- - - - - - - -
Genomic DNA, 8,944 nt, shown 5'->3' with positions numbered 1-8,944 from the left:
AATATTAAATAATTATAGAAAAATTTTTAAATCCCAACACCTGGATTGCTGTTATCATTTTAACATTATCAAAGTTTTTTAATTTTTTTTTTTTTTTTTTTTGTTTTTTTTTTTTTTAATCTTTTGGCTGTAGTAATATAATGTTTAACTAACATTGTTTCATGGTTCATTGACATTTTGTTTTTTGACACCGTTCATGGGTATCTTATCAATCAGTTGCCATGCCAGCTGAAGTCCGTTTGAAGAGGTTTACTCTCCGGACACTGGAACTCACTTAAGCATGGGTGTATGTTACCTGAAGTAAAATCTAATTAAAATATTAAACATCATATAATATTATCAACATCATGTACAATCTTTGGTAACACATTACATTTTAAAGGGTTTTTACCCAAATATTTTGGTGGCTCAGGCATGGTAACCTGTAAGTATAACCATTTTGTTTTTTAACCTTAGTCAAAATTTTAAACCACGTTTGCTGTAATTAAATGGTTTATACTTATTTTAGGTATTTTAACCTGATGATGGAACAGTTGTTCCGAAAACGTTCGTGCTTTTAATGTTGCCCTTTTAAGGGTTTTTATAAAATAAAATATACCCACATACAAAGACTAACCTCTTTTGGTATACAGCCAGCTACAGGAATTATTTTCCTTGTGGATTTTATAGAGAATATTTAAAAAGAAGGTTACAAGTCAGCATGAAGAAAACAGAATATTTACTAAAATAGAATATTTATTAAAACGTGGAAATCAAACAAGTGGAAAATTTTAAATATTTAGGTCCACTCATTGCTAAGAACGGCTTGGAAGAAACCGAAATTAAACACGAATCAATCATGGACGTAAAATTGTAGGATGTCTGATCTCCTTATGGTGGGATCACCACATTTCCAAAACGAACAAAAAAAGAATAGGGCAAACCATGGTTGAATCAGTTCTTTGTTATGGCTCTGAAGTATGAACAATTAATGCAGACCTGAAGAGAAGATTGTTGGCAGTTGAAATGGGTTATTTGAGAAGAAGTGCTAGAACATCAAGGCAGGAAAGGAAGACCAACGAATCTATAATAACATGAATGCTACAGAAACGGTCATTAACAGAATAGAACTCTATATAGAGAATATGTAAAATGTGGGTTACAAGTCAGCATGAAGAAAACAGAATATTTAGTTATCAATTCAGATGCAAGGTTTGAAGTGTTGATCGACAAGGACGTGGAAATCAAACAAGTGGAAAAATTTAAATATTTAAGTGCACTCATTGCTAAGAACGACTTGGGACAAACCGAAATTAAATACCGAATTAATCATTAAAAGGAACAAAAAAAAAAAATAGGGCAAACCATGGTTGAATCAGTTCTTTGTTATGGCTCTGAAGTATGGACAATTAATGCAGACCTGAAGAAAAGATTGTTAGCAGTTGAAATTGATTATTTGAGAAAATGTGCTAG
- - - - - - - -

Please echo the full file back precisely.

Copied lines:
Genomic DNA, 8,944 nt, shown 5'->3' with positions numbered 1-8,944 from the left:
AATATTAAATAATTATAGAAAAATTTTTAAATCCCAACACCTGGATTGCTGTTATCATTTTAACATTATCAAAGTTTTTTAATTTTTTTTTTTTTTTTTTTTGTTTTTTTTTTTTTTAATCTTTTGGCTGTAGTAATATAATGTTTAACTAACATTGTTTCATGGTTCATTGACATTTTGTTTTTTGACACCGTTCATGGGTATCTTATCAATCAGTTGCCATGCCAGCTGAAGTCCGTTTGAAGAGGTTTACTCTCCGGACACTGGAACTCACTTAAGCATGGGTGTATGTTACCTGAAGTAAAATCTAATTAAAATATTAAACATCATATAATATTATCAACATCATGTACAATCTTTGGTAACACATTACATTTTAAAGGGTTTTTACCCAAATATTTTGGTGGCTCAGGCATGGTAACCTGTAAGTATAACCATTTTGTTTTTTAACCTTAGTCAAAATTTTAAACCACGTTTGCTGTAATTAAATGGTTTATACTTATTTTAGGTATTTTAACCTGATGATGGAACAGTTGTTCCGAAAACGTTCGTGCTTTTAATGTTGCCCTTTTAAGGGTTTTTATAAAATAAAATATACCCACATACAAAGACTAACCTCTTTTGGTATACAGCCAGCTACAGGAATTATTTTCCTTGTGGATTTTATAGAGAATATTTAAAAAGAAGGTTACAAGTCAGCATGAAGAAAACAGAATATTTACTAAAATAGAATATTTATTAAAACGTGGAAATCAAACAAGTGGAAAATTTTAAATATTTAGGTCCACTCATTGCTAAGAACGGCTTGGAAGAAACCGAAATTAAACACGAATCAATCATGGACGTAAAATTGTAGGATGTCTGATCTCCTTATGGTGGGATCACCACATTTCCAAAACGAACAAAAAAAGAATAGGGCAAACCATGGTTGAATCAGTTCTTTGTTATGGCTCTGAAGTATGAACAATTAATGCAGACCTGAAGAGAAGATTGTTGGCAGTTGAAATGGGTTATTTGAGAAGAAGTGCTAGAACATCAAGGCAGGAAAGGAAGACCAACGAATCTATAATAACATGAATGCTACAGAAACGGTCATTAACAGAATAGAACTCTATATAGAGAATATGTAAAATGTGGGTTACAAGTCAGCATGAAGAAAACAGAATATTTAGTTATCAATTCAGATGCAAGGTTTGAAGTGTTGATCGACAAGGACGTGGAAATCAAACAAGTGGAAAAATTTAAATATTTAAGTGCACTCATTGCTAAGAACGACTTGGGACAAACCGAAATTAAATACCGAATTAATCATTAAAAGGAACAAAAAAAAAAAATAGGGCAAACCATGGTTGAATCAGTTCTTTGTTATGGCTCTGAAGTATGGACAATTAATGCAGACCTGAAGAAAAGATTGTTAGCAGTTGAAATTGATTATTTGAGAAAATGTGCTAG